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Smooth Sailing Towards Data-Driven Decision-Making in Seven Steps

The EvoLLLution | Smooth Sailing Towards Data-Driven Decision-Making in Seven Steps
Many organizations are moving towards more analytical decision making, but achieving this goal can be challenging.

Are you sinking under too much data? Or maybe you’re just staying afloat? Either way, it’s time to get on board with analytics. Whether you’re analyzing your website, tracking enrollment and retention or assessing students, the amount of data we have available at our fingertips is at an all-time high. But that doesn’t prevent institutional leaders from resisting the turning of the tide. If you’re running into roadblocks, follow these seven steps to get allies in the fight for data-driven decision-making!

1. Start with an Audit

Data collection in an effort to make better informed decisions can feel daunting when you look out across the sea of data in front of you. You may be drowning in metrics, but don’t panic yet. Conduct an audit and assess the type of data available as well as the human resources responsible for working with it. Get a grasp of the data you have on hand, determine who is already pulling the data (or if they’re pulling it at all), and find the stakeholders responsible for analyzing it. You may be surprised by what’s already happening, or what’s not.

2. Determine Key Performance Indicators

Now that you know how much data you have available, throw most of it overboard. At the end of the day, there should be five to ten key performance indicators that truly reflect the success of your organization. Whether you’re looking at enrollment data, website analytics or faculty reports, there should be a critical few metrics highlighted in each report. Just because the data is there, doesn’t mean you need to spend time analyzing it.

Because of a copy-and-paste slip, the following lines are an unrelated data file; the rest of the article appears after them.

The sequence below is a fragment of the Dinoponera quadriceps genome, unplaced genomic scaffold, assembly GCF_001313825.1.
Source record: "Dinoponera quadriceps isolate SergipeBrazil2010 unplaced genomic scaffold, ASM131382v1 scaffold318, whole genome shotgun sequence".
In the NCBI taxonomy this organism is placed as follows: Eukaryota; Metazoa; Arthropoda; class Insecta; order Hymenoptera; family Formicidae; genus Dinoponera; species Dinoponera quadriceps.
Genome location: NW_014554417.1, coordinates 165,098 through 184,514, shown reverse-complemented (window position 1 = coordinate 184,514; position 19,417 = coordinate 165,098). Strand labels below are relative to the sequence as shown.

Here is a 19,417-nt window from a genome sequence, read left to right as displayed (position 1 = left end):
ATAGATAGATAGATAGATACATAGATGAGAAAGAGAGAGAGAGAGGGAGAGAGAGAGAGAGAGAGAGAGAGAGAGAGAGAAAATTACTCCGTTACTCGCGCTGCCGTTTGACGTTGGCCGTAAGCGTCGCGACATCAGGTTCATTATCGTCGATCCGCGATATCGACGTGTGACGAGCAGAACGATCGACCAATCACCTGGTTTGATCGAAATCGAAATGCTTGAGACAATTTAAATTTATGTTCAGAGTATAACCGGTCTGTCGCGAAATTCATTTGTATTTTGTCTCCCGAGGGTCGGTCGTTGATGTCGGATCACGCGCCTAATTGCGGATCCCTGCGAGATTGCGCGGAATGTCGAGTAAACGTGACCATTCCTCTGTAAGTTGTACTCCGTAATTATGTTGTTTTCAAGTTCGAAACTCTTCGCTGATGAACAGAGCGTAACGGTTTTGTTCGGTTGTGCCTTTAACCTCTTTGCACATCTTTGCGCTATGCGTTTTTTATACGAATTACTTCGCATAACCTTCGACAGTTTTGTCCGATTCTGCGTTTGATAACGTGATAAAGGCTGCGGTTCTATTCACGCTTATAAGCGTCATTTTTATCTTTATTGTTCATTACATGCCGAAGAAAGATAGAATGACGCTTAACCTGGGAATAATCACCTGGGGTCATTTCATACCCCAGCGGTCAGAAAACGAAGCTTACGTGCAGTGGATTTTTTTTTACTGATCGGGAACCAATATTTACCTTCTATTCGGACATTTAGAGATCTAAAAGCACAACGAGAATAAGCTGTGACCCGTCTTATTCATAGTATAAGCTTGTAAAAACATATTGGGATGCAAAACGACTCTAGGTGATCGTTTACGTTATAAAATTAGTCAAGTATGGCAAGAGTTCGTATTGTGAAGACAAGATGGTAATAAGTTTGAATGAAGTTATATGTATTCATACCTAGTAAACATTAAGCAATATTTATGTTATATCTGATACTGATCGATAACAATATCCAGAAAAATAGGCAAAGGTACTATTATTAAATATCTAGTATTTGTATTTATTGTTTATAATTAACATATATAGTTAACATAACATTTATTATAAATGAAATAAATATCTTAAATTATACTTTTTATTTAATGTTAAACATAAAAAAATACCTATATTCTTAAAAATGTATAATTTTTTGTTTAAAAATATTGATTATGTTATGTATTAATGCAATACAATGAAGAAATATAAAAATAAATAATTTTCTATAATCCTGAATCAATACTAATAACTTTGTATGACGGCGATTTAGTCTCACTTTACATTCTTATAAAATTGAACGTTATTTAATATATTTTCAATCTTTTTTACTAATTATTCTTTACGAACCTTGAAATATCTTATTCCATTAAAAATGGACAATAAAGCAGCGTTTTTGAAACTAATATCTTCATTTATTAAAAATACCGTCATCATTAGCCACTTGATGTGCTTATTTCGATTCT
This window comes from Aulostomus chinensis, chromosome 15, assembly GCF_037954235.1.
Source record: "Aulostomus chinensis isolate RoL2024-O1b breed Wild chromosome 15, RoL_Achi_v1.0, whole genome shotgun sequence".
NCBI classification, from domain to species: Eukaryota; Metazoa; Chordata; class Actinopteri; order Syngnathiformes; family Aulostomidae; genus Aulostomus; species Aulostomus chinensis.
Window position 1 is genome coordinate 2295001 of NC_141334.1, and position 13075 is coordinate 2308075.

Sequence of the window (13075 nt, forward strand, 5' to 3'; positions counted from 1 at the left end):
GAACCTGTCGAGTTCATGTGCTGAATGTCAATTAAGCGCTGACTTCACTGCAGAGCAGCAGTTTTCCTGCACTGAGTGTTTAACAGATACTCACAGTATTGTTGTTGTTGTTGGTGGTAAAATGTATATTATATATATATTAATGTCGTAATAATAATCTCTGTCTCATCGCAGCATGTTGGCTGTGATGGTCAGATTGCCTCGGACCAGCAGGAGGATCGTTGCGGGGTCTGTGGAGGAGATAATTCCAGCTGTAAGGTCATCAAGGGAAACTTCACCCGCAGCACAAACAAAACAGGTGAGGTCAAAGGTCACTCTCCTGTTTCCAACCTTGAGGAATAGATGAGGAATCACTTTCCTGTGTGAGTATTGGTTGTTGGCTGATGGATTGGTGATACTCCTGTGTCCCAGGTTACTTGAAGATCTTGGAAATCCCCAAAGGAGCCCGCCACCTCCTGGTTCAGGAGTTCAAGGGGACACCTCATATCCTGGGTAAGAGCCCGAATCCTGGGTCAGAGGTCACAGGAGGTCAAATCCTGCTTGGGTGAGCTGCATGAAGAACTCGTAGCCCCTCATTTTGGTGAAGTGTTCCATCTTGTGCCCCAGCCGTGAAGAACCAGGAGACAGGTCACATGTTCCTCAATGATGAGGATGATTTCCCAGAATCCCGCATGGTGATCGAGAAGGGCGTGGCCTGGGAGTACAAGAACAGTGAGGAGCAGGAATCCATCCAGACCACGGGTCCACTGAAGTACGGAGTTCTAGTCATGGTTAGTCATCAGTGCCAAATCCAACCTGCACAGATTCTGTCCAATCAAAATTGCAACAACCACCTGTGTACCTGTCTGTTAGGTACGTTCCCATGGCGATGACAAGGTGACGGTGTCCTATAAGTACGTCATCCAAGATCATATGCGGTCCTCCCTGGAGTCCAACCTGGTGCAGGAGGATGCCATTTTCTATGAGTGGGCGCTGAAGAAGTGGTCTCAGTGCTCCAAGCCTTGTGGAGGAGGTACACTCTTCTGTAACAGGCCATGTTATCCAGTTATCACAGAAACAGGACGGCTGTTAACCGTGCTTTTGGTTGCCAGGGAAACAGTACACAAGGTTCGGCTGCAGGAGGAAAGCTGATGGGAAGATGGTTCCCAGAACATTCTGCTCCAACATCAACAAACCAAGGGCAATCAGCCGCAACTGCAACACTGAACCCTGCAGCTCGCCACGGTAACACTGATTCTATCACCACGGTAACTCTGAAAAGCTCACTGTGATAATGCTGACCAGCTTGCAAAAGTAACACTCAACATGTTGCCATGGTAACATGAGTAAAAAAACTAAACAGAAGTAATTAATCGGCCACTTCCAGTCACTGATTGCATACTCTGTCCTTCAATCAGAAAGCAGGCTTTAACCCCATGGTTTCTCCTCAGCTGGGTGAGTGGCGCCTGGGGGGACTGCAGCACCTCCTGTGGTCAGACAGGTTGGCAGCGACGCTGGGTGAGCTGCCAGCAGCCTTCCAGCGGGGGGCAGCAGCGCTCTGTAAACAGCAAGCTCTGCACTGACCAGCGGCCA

3. Design a Relevant Dashboard

Speaking of reports, skip the spreadsheet. Give a splash of color, use visuals, and stick to the most relevant metrics when you develop your dashboard. No need to overwhelm your audience; make the distinction between what’s nice to know and what’s need to know. Customize your dashboards for individual units or teams so they see the data that’s relevant to them. Focus, analyze and make recommendations all in one dashboard.

4. Flip the Meeting

Too many meetings have people huddled around a screen scrolling through Excel spreadsheets and reports. Stop the madness! Flip the meeting, have attendees read the reports first, and use the meeting time to discuss an action plan. What is the data telling you? What are the insights? How does it impact the organization? Make a step-by-step recommendation plan based on the analysis of the data. Your colleagues should leave the meeting with a list of action items—all based on the data.

5. Be an Advocate and Identify Stakeholders

Don’t get left high and dry with the data. Recruit a crew to help advocate for the use of data throughout the organization. Show, don’t tell, how data-driven decision-making is beneficial and can help address pain points. Facing enrollment issues? What about retention? Identify a problem or a challenge someone in your organization is experiencing, then use data to solve their issue. They’ll get on board in no time.

6. Find the Right Tool

It’s hard to get underway when everyone is ready to set sail, but the technology is blocking your route to data-driven decision-making. If the tool is your biggest hurdle, invest in the right one. Easier said than done, but if you have proven the value of data and how it can impact the bottom line and help reduce costs in other areas, investing in the right tools is the only way forward.

7. Analytics in Action

Once you organize the right tools, resources and metrics, it’s anchors aweigh! For best results, reporting frequency should be consistent, all stakeholders should have access to the data, and there should be a smaller group actually analyzing it. If used in the right way, data can be a lifesaver for your organization as you can adjust your sails to improve the student experience, enrollment and engagement. Bon voyage!

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